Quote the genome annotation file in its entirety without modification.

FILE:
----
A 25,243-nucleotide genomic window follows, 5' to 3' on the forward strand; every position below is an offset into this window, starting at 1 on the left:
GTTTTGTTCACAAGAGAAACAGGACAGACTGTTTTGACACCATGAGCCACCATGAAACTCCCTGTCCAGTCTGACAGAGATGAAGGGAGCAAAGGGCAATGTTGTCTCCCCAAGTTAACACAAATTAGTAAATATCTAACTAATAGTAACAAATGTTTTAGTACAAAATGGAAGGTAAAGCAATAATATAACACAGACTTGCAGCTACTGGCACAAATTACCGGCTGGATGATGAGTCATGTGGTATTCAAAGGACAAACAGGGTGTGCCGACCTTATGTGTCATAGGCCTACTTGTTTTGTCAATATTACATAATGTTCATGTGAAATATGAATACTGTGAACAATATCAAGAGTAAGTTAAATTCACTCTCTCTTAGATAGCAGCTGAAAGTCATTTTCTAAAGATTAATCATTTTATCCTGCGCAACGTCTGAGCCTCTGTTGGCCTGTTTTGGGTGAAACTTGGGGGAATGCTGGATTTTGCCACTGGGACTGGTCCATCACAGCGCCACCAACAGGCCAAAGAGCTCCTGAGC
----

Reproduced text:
A 25,243-nucleotide genomic window follows, 5' to 3' on the forward strand; every position below is an offset into this window, starting at 1 on the left:
GTTTTGTTCACAAGAGAAACAGGACAGACTGTTTTGACACCATGAGCCACCATGAAACTCCCTGTCCAGTCTGACAGAGATGAAGGGAGCAAAGGGCAATGTTGTCTCCCCAAGTTAACACAAATTAGTAAATATCTAACTAATAGTAACAAATGTTTTAGTACAAAATGGAAGGTAAAGCAATAATATAACACAGACTTGCAGCTACTGGCACAAATTACCGGCTGGATGATGAGTCATGTGGTATTCAAAGGACAAACAGGGTGTGCCGACCTTATGTGTCATAGGCCTACTTGTTTTGTCAATATTACATAATGTTCATGTGAAATATGAATACTGTGAACAATATCAAGAGTAAGTTAAATTCACTCTCTCTTAGATAGCAGCTGAAAGTCATTTTCTAAAGATTAATCATTTTATCCTGCGCAACGTCTGAGCCTCTGTTGGCCTGTTTTGGGTGAAACTTGGGGGAATGCTGGATTTTGCCACTGGGACTGGTCCATCACAGCGCCACCAACAGGCCAAAGAGCTCCTGAGC